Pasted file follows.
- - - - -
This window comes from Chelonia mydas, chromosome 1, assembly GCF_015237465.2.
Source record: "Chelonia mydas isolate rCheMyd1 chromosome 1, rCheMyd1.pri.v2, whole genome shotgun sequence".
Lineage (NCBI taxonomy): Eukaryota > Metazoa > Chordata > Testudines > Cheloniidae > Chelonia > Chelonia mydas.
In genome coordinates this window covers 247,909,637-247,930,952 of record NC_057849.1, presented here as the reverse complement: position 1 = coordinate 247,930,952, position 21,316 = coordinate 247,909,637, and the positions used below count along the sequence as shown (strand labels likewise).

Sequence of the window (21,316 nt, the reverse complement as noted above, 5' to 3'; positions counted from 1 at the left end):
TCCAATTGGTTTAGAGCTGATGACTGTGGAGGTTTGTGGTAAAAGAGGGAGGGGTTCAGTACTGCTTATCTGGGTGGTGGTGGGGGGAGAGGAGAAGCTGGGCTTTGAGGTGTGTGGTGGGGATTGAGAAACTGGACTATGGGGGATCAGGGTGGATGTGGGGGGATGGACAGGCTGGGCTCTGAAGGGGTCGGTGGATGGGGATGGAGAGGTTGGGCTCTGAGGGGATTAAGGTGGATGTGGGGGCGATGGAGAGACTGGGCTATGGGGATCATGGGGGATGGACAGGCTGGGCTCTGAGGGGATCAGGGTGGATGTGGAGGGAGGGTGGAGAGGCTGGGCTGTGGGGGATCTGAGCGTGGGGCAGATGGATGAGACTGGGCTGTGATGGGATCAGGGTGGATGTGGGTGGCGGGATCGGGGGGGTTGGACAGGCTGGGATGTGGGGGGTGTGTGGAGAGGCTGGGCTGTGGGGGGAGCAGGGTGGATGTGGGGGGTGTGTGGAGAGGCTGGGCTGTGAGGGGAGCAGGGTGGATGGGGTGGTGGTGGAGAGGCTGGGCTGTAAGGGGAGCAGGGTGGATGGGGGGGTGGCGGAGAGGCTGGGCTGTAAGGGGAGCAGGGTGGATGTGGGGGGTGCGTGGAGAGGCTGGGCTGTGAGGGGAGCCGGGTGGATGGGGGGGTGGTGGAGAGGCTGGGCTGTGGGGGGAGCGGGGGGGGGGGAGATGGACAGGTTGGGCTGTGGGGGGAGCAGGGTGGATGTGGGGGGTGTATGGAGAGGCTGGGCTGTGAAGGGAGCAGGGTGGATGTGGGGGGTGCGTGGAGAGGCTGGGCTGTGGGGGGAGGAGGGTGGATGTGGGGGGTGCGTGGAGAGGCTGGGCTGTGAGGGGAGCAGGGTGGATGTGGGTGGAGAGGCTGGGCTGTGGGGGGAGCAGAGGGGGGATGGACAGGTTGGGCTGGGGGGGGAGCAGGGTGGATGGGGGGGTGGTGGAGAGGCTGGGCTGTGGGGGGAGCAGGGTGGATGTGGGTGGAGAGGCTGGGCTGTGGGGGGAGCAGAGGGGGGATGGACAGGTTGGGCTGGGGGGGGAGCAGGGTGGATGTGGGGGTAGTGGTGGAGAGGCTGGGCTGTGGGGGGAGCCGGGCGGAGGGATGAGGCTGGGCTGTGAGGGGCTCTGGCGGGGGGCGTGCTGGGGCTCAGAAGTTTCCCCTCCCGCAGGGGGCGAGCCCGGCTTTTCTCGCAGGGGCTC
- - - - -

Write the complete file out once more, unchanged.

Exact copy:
This window comes from Chelonia mydas, chromosome 1, assembly GCF_015237465.2.
Source record: "Chelonia mydas isolate rCheMyd1 chromosome 1, rCheMyd1.pri.v2, whole genome shotgun sequence".
Lineage (NCBI taxonomy): Eukaryota > Metazoa > Chordata > Testudines > Cheloniidae > Chelonia > Chelonia mydas.
In genome coordinates this window covers 247,909,637-247,930,952 of record NC_057849.1, presented here as the reverse complement: position 1 = coordinate 247,930,952, position 21,316 = coordinate 247,909,637, and the positions used below count along the sequence as shown (strand labels likewise).

Sequence of the window (21,316 nt, the reverse complement as noted above, 5' to 3'; positions counted from 1 at the left end):
TCCAATTGGTTTAGAGCTGATGACTGTGGAGGTTTGTGGTAAAAGAGGGAGGGGTTCAGTACTGCTTATCTGGGTGGTGGTGGGGGGAGAGGAGAAGCTGGGCTTTGAGGTGTGTGGTGGGGATTGAGAAACTGGACTATGGGGGATCAGGGTGGATGTGGGGGGATGGACAGGCTGGGCTCTGAAGGGGTCGGTGGATGGGGATGGAGAGGTTGGGCTCTGAGGGGATTAAGGTGGATGTGGGGGCGATGGAGAGACTGGGCTATGGGGATCATGGGGGATGGACAGGCTGGGCTCTGAGGGGATCAGGGTGGATGTGGAGGGAGGGTGGAGAGGCTGGGCTGTGGGGGATCTGAGCGTGGGGCAGATGGATGAGACTGGGCTGTGATGGGATCAGGGTGGATGTGGGTGGCGGGATCGGGGGGGTTGGACAGGCTGGGATGTGGGGGGTGTGTGGAGAGGCTGGGCTGTGGGGGGAGCAGGGTGGATGTGGGGGGTGTGTGGAGAGGCTGGGCTGTGAGGGGAGCAGGGTGGATGGGGTGGTGGTGGAGAGGCTGGGCTGTAAGGGGAGCAGGGTGGATGGGGGGGTGGCGGAGAGGCTGGGCTGTAAGGGGAGCAGGGTGGATGTGGGGGGTGCGTGGAGAGGCTGGGCTGTGAGGGGAGCCGGGTGGATGGGGGGGTGGTGGAGAGGCTGGGCTGTGGGGGGAGCGGGGGGGGGGGAGATGGACAGGTTGGGCTGTGGGGGGAGCAGGGTGGATGTGGGGGGTGTATGGAGAGGCTGGGCTGTGAAGGGAGCAGGGTGGATGTGGGGGGTGCGTGGAGAGGCTGGGCTGTGGGGGGAGGAGGGTGGATGTGGGGGGTGCGTGGAGAGGCTGGGCTGTGAGGGGAGCAGGGTGGATGTGGGTGGAGAGGCTGGGCTGTGGGGGGAGCAGAGGGGGGATGGACAGGTTGGGCTGGGGGGGGAGCAGGGTGGATGGGGGGGTGGTGGAGAGGCTGGGCTGTGGGGGGAGCAGGGTGGATGTGGGTGGAGAGGCTGGGCTGTGGGGGGAGCAGAGGGGGGATGGACAGGTTGGGCTGGGGGGGGAGCAGGGTGGATGTGGGGGTAGTGGTGGAGAGGCTGGGCTGTGGGGGGAGCCGGGCGGAGGGATGAGGCTGGGCTGTGAGGGGCTCTGGCGGGGGGCGTGCTGGGGCTCAGAAGTTTCCCCTCCCGCAGGGGGCGAGCCCGGCTTTTCTCGCAGGGGCTC